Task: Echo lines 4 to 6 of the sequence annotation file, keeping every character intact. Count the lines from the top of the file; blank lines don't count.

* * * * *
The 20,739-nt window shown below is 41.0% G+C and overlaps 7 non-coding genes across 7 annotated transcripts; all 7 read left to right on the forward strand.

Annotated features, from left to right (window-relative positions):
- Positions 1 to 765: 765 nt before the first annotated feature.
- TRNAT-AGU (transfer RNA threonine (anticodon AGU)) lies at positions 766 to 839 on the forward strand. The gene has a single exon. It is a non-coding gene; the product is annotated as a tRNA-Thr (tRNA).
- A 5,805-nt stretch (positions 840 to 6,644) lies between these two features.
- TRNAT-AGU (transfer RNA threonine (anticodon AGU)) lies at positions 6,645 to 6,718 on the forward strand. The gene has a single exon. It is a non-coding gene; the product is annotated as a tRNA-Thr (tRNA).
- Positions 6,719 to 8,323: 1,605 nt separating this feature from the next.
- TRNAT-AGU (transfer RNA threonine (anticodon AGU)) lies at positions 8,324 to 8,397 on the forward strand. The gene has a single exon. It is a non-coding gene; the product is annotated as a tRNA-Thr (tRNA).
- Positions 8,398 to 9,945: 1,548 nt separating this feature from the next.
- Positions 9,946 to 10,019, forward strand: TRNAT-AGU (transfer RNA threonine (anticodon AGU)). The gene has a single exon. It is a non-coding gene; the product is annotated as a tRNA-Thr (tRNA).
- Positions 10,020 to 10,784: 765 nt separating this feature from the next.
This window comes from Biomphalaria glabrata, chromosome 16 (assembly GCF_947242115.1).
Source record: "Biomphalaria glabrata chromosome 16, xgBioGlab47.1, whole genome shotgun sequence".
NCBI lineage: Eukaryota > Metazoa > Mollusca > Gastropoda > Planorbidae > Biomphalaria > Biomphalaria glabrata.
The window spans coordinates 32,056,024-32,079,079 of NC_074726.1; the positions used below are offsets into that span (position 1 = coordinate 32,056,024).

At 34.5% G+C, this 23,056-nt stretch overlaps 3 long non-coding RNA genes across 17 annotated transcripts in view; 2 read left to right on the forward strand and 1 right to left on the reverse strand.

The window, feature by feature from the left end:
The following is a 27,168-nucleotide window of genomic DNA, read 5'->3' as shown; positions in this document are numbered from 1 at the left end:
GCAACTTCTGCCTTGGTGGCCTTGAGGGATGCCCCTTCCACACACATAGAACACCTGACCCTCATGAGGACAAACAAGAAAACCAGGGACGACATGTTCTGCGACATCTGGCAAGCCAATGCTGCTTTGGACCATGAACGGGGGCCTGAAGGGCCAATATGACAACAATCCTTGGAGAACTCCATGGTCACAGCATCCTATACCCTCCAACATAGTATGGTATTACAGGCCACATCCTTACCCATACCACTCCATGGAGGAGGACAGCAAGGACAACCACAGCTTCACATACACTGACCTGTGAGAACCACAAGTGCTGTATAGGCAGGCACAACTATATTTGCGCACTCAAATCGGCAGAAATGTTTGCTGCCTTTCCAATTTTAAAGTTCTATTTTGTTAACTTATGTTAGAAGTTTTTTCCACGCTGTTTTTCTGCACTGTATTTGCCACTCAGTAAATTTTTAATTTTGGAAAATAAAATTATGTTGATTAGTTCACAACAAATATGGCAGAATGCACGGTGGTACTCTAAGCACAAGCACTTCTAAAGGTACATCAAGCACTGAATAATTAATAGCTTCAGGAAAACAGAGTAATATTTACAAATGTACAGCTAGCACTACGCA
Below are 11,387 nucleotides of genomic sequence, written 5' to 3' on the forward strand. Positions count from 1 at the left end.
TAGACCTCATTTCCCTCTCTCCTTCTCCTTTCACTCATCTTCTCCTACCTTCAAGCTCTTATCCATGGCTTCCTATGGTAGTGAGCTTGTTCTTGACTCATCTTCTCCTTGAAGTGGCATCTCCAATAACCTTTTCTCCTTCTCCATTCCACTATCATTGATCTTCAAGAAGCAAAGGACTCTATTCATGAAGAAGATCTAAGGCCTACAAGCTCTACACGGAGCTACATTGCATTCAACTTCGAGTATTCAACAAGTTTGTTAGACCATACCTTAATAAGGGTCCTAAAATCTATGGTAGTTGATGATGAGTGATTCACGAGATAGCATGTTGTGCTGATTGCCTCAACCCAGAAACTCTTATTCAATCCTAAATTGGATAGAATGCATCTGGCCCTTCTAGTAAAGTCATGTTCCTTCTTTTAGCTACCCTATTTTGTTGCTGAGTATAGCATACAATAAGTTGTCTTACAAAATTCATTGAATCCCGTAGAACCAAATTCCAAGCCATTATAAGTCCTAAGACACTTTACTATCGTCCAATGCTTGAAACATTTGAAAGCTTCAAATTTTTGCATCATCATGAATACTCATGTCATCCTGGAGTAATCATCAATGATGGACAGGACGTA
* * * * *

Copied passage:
- TRNAT-AGU (transfer RNA threonine (anticodon AGU)) lies at positions 766 to 839 on the forward strand. The gene has a single exon. It is a non-coding gene; the product is annotated as a tRNA-Thr (tRNA).
- A 5,805-nt stretch (positions 840 to 6,644) lies between these two features.
- TRNAT-AGU (transfer RNA threonine (anticodon AGU)) lies at positions 6,645 to 6,718 on the forward strand. The gene has a single exon. It is a non-coding gene; the product is annotated as a tRNA-Thr (tRNA).